“Oh no, a penis! Don’t look!” said Claire L. Evans of YACHT as she moved to cover my eyes.
When she’s not busy protecting the eyes of the innocent from the menacing perverts on Chatroulette, Evans serves as one half of the electronic “2000s style grunge” duo YACHT along with Jona Bechtolt.
Hailing from Portland, Ore., the duo recently kicked off their North American tour with Bobby Birdman and played one wicked show at Scratch on Feb. 24.
“We’ve sort of spread ourselves thin in the past couple of years playing shows all over the place,” said Evans. “We’ve been surprised by how big shows are all around the world. When we go to a place where we’ve never been or expected we go to like, Seoul, South Korea, and have people know the songs and sing along it is such a trip and so overwhelming.”
They kicked off their latest tour in Vancouver on Feb. 19 after a busy 2009, touring around China, South Korea, South America, Australia, New Zealand and Europe.
“This is our first time in the middle of Canada, so it is new territory for us,” added Bechtolt. “The tour has been great so far.”
The show itself was unique and energetic. At one point they had the crowd sitting on the floor with their eyes closed repeating after them: “The world may end in my lifetime. But my energy will continue. I will love. I will not waste my money. And I sure as hell won’t waste my motherfucking time.”
This was all a part of a “group meditation” exercise orchestrated by Bechtolt. He also had the audience imagine something they hated more than anything and have them yell one giant “Fuck you!” at it.
If you were lucky enough to randomly catch them on Chatroulette.com you could end up with them yelling “Show us your dick!” at you, or with your name on a guest list.
“We met a girl who was awesome and knew the band and she’s going to come to our show in Pontiac (in Michigan). We put her on the guest list,” said Bechtolt. “She thought we were kidding. She was like ”˜You’re not YACHT. Seriously? Come on!’”
“That’s the power of the Internet,” added Evans.
YACHT advertise themselves as a band, a business and a belief system. The belief system is centred on evolution and an avoidance of overspecialization. An actual clear cut explanation of the system itself is hard to come by, which could be intentional as a way of encouraging the reader to interpret the belief system in whichever way they like.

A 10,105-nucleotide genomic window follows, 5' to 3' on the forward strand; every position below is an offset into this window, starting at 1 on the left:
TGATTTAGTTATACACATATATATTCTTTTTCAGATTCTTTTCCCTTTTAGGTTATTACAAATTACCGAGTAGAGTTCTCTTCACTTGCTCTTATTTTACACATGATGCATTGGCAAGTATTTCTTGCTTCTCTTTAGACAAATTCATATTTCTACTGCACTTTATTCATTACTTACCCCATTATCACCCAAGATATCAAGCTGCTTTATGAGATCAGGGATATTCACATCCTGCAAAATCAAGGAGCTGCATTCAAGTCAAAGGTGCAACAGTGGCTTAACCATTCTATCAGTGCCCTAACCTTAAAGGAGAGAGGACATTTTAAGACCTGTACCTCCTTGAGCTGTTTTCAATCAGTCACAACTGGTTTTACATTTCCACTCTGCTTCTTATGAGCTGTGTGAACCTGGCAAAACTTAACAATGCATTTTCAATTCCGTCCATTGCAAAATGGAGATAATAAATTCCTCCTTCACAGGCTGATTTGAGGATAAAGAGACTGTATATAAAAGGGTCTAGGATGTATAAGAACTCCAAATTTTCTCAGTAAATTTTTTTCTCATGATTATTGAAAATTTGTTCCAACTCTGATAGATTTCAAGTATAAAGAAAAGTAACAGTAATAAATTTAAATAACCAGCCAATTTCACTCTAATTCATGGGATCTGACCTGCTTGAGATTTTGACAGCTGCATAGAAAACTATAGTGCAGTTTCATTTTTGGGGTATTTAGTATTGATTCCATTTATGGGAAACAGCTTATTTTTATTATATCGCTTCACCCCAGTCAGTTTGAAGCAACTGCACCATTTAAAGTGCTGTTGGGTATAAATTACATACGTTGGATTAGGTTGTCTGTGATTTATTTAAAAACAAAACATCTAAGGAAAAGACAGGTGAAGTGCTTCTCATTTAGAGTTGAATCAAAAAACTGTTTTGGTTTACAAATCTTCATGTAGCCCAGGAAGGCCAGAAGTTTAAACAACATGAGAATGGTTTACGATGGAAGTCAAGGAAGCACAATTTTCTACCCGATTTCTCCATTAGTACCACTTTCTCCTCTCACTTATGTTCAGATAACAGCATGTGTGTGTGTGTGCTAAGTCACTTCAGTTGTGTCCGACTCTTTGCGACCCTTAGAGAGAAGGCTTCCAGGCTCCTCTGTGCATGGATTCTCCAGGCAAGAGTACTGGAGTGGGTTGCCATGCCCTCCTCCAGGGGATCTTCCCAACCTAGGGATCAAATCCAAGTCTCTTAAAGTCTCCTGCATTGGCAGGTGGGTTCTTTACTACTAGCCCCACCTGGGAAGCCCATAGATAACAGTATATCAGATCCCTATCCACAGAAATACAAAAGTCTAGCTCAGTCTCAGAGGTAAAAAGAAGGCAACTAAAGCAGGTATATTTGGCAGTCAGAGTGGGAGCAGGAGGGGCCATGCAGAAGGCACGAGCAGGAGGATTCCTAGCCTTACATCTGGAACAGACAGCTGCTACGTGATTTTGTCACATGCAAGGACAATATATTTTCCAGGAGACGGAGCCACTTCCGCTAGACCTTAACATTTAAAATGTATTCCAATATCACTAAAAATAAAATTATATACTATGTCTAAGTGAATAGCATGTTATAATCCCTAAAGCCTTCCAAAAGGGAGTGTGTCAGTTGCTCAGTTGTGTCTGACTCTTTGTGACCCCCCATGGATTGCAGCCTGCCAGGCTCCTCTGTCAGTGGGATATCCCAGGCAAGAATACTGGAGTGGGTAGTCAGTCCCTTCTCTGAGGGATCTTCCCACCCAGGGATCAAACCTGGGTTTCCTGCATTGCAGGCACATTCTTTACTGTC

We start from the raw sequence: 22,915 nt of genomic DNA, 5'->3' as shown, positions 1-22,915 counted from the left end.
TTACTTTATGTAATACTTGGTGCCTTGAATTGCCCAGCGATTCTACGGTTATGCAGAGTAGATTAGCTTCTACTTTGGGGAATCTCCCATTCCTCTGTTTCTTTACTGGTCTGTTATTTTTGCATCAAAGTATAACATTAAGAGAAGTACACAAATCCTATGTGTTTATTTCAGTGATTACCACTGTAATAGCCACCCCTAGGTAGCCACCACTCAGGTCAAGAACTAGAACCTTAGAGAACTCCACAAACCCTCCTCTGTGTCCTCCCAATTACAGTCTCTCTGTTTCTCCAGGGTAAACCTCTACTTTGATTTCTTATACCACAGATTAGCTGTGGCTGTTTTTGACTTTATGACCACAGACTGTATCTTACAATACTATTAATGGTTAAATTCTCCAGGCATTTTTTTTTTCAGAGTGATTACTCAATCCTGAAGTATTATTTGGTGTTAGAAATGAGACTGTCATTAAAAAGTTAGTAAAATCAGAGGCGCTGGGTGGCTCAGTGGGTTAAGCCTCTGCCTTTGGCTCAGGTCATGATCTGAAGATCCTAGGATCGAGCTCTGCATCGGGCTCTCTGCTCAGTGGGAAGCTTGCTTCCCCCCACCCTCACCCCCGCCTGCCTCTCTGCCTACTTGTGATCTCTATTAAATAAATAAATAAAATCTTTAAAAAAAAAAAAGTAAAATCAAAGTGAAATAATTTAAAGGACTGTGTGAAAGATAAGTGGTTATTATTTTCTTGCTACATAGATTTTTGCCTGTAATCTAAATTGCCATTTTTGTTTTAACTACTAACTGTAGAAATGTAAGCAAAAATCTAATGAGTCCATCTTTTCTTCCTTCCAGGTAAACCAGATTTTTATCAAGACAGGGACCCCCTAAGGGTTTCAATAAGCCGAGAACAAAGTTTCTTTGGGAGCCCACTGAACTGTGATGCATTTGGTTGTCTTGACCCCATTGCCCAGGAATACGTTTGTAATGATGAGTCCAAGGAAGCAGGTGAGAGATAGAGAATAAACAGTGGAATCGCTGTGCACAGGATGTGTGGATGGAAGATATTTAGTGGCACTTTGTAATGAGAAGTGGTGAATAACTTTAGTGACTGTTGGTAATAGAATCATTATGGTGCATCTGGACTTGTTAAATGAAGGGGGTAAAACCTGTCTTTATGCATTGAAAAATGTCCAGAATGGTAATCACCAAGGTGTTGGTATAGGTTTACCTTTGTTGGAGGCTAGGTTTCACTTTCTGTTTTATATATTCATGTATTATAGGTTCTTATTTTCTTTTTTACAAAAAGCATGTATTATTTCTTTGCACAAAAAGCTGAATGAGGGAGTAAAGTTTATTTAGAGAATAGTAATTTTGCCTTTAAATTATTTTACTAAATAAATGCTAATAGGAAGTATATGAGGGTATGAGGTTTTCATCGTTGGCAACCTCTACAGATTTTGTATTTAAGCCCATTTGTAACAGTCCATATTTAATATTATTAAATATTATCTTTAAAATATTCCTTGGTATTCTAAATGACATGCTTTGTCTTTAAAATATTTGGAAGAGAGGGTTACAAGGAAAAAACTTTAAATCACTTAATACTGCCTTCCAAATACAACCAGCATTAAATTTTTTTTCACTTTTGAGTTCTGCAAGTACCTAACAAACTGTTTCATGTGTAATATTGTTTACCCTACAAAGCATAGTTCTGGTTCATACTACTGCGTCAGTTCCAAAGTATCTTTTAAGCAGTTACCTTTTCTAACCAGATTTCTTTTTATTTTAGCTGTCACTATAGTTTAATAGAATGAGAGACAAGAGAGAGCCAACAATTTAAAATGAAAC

“Everything we do is intentional and all part of the larger project that is YACHT, so us playing Chatroulette right now is part of YACHT. Us playing music, making documents or films or videos is a part of YACHT”¦. For us it is really important to be as general as possible and to not be overspecialized,” said Evans.
“We actually have a document on our belief system,” said Bechtolt. “We internally refer to it as our Bible but it is less dogmatic than that, obviously.”
In their “Bible,” titled The Secret Teachings of the Mystery Lights, it reads under their “Addendum on Piracy” that “it should be clearly stated that this book can and must be disseminated as freely as possible. We place no constraints on its life. We encourage you to copy, reproduce, alter, amend and distribute this book. Please pirate this material.”
It could be said that YACHT are heroes of the Internet. They believe in free access to all media and the right to alter, reproduce and share that material. YACHT also promotes spirituality and explores ideas on the universe, overcoming humanity and becoming your own god in their Secret Teachings pamphlet and has chosen the triangle as their primary identifying symbol.
“We wanted to have a symbol for our band,” said Evans. “And when people wear symbols it’s more than just saying ”˜I like the Dead Kennedys.’ They become part of a culture, a community, a part of something that is more than just music. It’s a way for people to communicate with each other.
“We wanted something that would be universal so we ended up picking the triangle because it has significance in basically every religion and also has relevance in mathematics, architecture and so on. People can wear it without feeling that they’re part of one specific, dogmatic school of thought.”